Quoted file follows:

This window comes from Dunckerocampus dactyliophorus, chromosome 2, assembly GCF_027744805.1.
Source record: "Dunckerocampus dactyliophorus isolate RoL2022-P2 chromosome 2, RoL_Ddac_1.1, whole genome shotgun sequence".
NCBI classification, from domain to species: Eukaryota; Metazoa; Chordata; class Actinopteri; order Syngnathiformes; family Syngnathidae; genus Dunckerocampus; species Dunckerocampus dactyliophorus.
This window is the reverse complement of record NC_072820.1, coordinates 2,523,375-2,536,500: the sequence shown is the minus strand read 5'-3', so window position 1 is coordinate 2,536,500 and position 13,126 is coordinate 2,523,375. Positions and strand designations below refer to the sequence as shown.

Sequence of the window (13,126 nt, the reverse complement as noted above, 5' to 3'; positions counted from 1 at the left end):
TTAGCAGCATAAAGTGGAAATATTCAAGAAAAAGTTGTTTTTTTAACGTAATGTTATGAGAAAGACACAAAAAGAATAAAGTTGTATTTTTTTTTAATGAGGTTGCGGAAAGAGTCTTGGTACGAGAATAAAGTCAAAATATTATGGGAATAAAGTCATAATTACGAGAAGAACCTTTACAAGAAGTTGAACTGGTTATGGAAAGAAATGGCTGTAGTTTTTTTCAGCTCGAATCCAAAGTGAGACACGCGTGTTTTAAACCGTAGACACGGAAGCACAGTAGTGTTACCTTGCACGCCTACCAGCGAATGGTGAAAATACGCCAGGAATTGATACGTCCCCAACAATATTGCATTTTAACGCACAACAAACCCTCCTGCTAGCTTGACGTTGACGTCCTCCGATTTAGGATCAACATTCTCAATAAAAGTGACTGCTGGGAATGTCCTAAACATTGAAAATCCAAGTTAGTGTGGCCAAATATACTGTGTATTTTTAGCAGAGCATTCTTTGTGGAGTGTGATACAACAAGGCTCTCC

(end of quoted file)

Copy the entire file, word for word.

This window comes from Dunckerocampus dactyliophorus, chromosome 2, assembly GCF_027744805.1.
Source record: "Dunckerocampus dactyliophorus isolate RoL2022-P2 chromosome 2, RoL_Ddac_1.1, whole genome shotgun sequence".
NCBI classification, from domain to species: Eukaryota; Metazoa; Chordata; class Actinopteri; order Syngnathiformes; family Syngnathidae; genus Dunckerocampus; species Dunckerocampus dactyliophorus.
This window is the reverse complement of record NC_072820.1, coordinates 2,523,375-2,536,500: the sequence shown is the minus strand read 5'-3', so window position 1 is coordinate 2,536,500 and position 13,126 is coordinate 2,523,375. Positions and strand designations below refer to the sequence as shown.

Sequence of the window (13,126 nt, the reverse complement as noted above, 5' to 3'; positions counted from 1 at the left end):
TTAGCAGCATAAAGTGGAAATATTCAAGAAAAAGTTGTTTTTTTAACGTAATGTTATGAGAAAGACACAAAAAGAATAAAGTTGTATTTTTTTTTAATGAGGTTGCGGAAAGAGTCTTGGTACGAGAATAAAGTCAAAATATTATGGGAATAAAGTCATAATTACGAGAAGAACCTTTACAAGAAGTTGAACTGGTTATGGAAAGAAATGGCTGTAGTTTTTTTCAGCTCGAATCCAAAGTGAGACACGCGTGTTTTAAACCGTAGACACGGAAGCACAGTAGTGTTACCTTGCACGCCTACCAGCGAATGGTGAAAATACGCCAGGAATTGATACGTCCCCAACAATATTGCATTTTAACGCACAACAAACCCTCCTGCTAGCTTGACGTTGACGTCCTCCGATTTAGGATCAACATTCTCAATAAAAGTGACTGCTGGGAATGTCCTAAACATTGAAAATCCAAGTTAGTGTGGCCAAATATACTGTGTATTTTTAGCAGAGCATTCTTTGTGGAGTGTGATACAACAAGGCTCTCC